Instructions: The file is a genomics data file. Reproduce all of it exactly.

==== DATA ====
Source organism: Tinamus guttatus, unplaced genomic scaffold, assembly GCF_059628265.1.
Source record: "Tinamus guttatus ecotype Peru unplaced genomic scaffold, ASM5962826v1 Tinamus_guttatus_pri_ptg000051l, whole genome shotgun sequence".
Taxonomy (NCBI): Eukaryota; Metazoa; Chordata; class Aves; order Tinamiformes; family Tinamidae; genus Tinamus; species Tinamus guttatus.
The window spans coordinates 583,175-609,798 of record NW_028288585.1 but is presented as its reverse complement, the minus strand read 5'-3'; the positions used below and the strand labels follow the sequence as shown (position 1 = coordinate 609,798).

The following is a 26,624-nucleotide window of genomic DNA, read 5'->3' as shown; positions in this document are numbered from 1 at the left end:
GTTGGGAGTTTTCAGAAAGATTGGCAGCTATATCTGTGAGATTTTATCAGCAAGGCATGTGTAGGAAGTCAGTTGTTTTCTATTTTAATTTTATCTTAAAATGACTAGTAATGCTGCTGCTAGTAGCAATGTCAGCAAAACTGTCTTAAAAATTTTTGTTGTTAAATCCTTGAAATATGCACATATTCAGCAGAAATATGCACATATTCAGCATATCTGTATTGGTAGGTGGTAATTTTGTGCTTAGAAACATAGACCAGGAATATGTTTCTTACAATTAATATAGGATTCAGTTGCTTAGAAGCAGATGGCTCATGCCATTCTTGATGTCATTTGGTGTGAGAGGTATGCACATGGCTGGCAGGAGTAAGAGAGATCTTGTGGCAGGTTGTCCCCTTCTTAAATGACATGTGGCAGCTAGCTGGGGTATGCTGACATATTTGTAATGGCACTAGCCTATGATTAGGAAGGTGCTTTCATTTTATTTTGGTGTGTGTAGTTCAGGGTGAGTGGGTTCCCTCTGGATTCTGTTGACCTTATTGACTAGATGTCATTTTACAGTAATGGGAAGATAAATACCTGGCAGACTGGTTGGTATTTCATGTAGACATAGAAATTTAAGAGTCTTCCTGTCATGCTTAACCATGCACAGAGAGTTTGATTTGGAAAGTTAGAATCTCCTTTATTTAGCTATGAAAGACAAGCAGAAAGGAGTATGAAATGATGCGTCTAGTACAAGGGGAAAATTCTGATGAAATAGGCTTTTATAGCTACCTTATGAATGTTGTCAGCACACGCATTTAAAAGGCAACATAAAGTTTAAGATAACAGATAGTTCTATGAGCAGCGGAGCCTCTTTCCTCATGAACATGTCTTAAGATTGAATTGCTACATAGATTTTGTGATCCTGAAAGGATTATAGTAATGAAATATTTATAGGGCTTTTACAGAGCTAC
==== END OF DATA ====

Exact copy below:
Source organism: Tinamus guttatus, unplaced genomic scaffold, assembly GCF_059628265.1.
Source record: "Tinamus guttatus ecotype Peru unplaced genomic scaffold, ASM5962826v1 Tinamus_guttatus_pri_ptg000051l, whole genome shotgun sequence".
Taxonomy (NCBI): Eukaryota; Metazoa; Chordata; class Aves; order Tinamiformes; family Tinamidae; genus Tinamus; species Tinamus guttatus.
The window spans coordinates 583,175-609,798 of record NW_028288585.1 but is presented as its reverse complement, the minus strand read 5'-3'; the positions used below and the strand labels follow the sequence as shown (position 1 = coordinate 609,798).

The following is a 26,624-nucleotide window of genomic DNA, read 5'->3' as shown; positions in this document are numbered from 1 at the left end:
GTTGGGAGTTTTCAGAAAGATTGGCAGCTATATCTGTGAGATTTTATCAGCAAGGCATGTGTAGGAAGTCAGTTGTTTTCTATTTTAATTTTATCTTAAAATGACTAGTAATGCTGCTGCTAGTAGCAATGTCAGCAAAACTGTCTTAAAAATTTTTGTTGTTAAATCCTTGAAATATGCACATATTCAGCAGAAATATGCACATATTCAGCATATCTGTATTGGTAGGTGGTAATTTTGTGCTTAGAAACATAGACCAGGAATATGTTTCTTACAATTAATATAGGATTCAGTTGCTTAGAAGCAGATGGCTCATGCCATTCTTGATGTCATTTGGTGTGAGAGGTATGCACATGGCTGGCAGGAGTAAGAGAGATCTTGTGGCAGGTTGTCCCCTTCTTAAATGACATGTGGCAGCTAGCTGGGGTATGCTGACATATTTGTAATGGCACTAGCCTATGATTAGGAAGGTGCTTTCATTTTATTTTGGTGTGTGTAGTTCAGGGTGAGTGGGTTCCCTCTGGATTCTGTTGACCTTATTGACTAGATGTCATTTTACAGTAATGGGAAGATAAATACCTGGCAGACTGGTTGGTATTTCATGTAGACATAGAAATTTAAGAGTCTTCCTGTCATGCTTAACCATGCACAGAGAGTTTGATTTGGAAAGTTAGAATCTCCTTTATTTAGCTATGAAAGACAAGCAGAAAGGAGTATGAAATGATGCGTCTAGTACAAGGGGAAAATTCTGATGAAATAGGCTTTTATAGCTACCTTATGAATGTTGTCAGCACACGCATTTAAAAGGCAACATAAAGTTTAAGATAACAGATAGTTCTATGAGCAGCGGAGCCTCTTTCCTCATGAACATGTCTTAAGATTGAATTGCTACATAGATTTTGTGATCCTGAAAGGATTATAGTAATGAAATATTTATAGGGCTTTTACAGAGCTAC